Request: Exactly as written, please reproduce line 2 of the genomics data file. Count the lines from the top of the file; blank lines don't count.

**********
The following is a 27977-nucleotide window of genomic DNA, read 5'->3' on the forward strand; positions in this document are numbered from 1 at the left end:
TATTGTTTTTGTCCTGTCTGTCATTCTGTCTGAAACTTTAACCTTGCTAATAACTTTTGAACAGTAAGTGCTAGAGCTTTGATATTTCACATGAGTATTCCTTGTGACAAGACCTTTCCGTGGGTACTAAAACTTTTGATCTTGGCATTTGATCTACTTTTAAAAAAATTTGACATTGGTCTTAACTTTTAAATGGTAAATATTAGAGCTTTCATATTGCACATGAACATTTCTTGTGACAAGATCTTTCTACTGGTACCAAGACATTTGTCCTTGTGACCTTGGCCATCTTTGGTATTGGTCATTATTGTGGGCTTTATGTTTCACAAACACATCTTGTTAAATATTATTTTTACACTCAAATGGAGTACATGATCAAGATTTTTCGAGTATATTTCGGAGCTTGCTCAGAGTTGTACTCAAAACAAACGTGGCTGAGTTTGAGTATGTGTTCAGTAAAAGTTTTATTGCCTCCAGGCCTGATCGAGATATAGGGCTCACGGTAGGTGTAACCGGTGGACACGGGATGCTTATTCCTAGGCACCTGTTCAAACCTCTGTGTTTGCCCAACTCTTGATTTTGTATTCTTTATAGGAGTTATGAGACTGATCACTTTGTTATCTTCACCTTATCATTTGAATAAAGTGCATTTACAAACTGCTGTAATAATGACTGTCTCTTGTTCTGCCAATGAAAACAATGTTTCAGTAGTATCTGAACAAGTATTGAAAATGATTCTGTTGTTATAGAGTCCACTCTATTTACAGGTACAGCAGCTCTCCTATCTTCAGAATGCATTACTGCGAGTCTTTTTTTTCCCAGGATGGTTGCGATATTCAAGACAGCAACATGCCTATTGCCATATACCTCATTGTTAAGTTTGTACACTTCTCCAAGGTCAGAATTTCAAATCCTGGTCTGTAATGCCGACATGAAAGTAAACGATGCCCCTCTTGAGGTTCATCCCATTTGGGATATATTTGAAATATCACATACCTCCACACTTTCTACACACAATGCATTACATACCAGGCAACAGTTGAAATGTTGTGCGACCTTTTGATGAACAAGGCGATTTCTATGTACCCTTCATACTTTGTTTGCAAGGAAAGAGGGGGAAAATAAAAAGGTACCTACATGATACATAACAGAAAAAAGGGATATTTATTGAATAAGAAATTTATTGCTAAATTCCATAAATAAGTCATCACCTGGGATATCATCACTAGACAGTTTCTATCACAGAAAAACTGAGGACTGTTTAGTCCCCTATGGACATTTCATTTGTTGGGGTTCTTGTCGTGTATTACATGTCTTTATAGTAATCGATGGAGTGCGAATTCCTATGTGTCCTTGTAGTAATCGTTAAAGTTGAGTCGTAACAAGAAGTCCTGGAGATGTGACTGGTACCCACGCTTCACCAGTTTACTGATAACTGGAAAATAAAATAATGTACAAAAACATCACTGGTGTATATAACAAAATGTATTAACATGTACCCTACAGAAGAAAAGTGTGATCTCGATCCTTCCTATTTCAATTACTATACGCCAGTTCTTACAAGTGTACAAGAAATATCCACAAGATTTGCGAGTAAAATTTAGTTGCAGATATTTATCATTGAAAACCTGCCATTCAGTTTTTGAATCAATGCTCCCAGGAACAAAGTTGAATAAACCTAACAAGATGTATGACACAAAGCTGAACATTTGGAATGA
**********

TATTGTTTTTGTCCTGTCTGTCATTCTGTCTGAAACTTTAACCTTGCTAATAACTTTTGAACAGTAAGTGCTAGAGCTTTGATATTTCACATGAGTATTCCTTGTGACAAGACCTTTCCGTGGGTACTAAAACTTTTGATCTTGGCATTTGATCTACTTTTAAAAAAATTTGACATTGGTCTTAACTTTTAAATGGTAAATATTAGAGCTTTCATATTGCACATGAACATTTCTTGTGACAAGATCTTTCTACTGGTACCAAGACATTTGTCCTTGTGACCTTGGCCATCTTTGGTATTGGTCATTATTGTGGGCTTTATGTTTCACAAACACATCTTGTTAAATATTATTTTTACACTCAAATGGAGTACATGATCAAGATTTTTCGAGTATATTTCGGAGCTTGCTCAGAGTTGTACTCAAAACAAACGTGGCTGAGTTTGAGTATGTGTTCAGTAAAAGTTTTATTGCCTCCAGGCCTGATCGAGATATAGGGCTCACGGTAGGTGTAACCGGTGGACACGGGATGCTTATTCCTAGGCACCTGTTCAAACCTCTGTGTTTGCCCAACTCTTGATTTTGTATTCTTTATAGGAGTTATGAGACTGATCACTTTGTTATCTTCACCTTATCATTTGAATAAAGTGCATTTACAAACTGCTGTAATAATGACTGTCTCTTGTTCTGCCAATGAAAACAATGTTTCAGTAGTATCTGAACAAGTATTGAAAATGATTCTGTTGTTATAGAGTCCACTCTATTTACAGGTACAGCAGCTCTCCTATCTTCAGAATGCATTACTGCGAGTCTTTTTTTTCCCAGGATGGTTGCGATATTCAAGACAGCAACATGCCTATTGCCATATACCTCATTGTTAAGTTTGTACACTTCTCCAAGGTCAGAATTTCAAATCCTGGTCTGTAATGCCGACATGAAAGTAAACGATGCCCCTCTTGAGGTTCATCCCATTTGGGATATATTTGAAATATCACATACCTCCACACTTTCTACACACAATGCATTACATACCAGGCAACAGTTGAAATGTTGTGCGACCTTTTGATGAACAAGGCGATTTCTATGTACCCTTCATACTTTGTTTGCAAGGAAAGAGGGGGAAAATAAAAAGGTACCTACATGATACATAACAGAAAAAAGGGATATTTATTGAATAAGAAATTTATTGCTAAATTCCATAAATAAGTCATCACCTGGGATATCATCACTAGACAGTTTCTATCACAGAAAAACTGAGGACTGTTTAGTCCCCTATGGACATTTCATTTGTTGGGGTTCTTGTCGTGTATTACATGTCTTTATAGTAATCGATGGAGTGCGAATTCCTATGTGTCCTTGTAGTAATCGTTAAAGTTGAGTCGTAACAAGAAGTCCTGGAGATGTGACTGGTACCCACGCTTCACCAGTTTACTGATAACTGGAAAATAAAATAATGTACAAAAACATCACTGGTGTATATAACAAAATGTATTAACATGTACCCTACAGAAGAAAAGTGTGATCTCGATCCTTCCTATTTCAATTACTATACGCCAGTTCTTACAAGTGTACAAGAAATATCCACAAGATTTGCGAGTAAAATTTAGTTGCAGATATTTATCATTGAAAACCTGCCATTCAGTTTTTGAATCAATGCTCCCAGGAACAAAGTTGAATAAACCTAACAAGATGTATGACACAAAGCTGAACATTTGGAATGA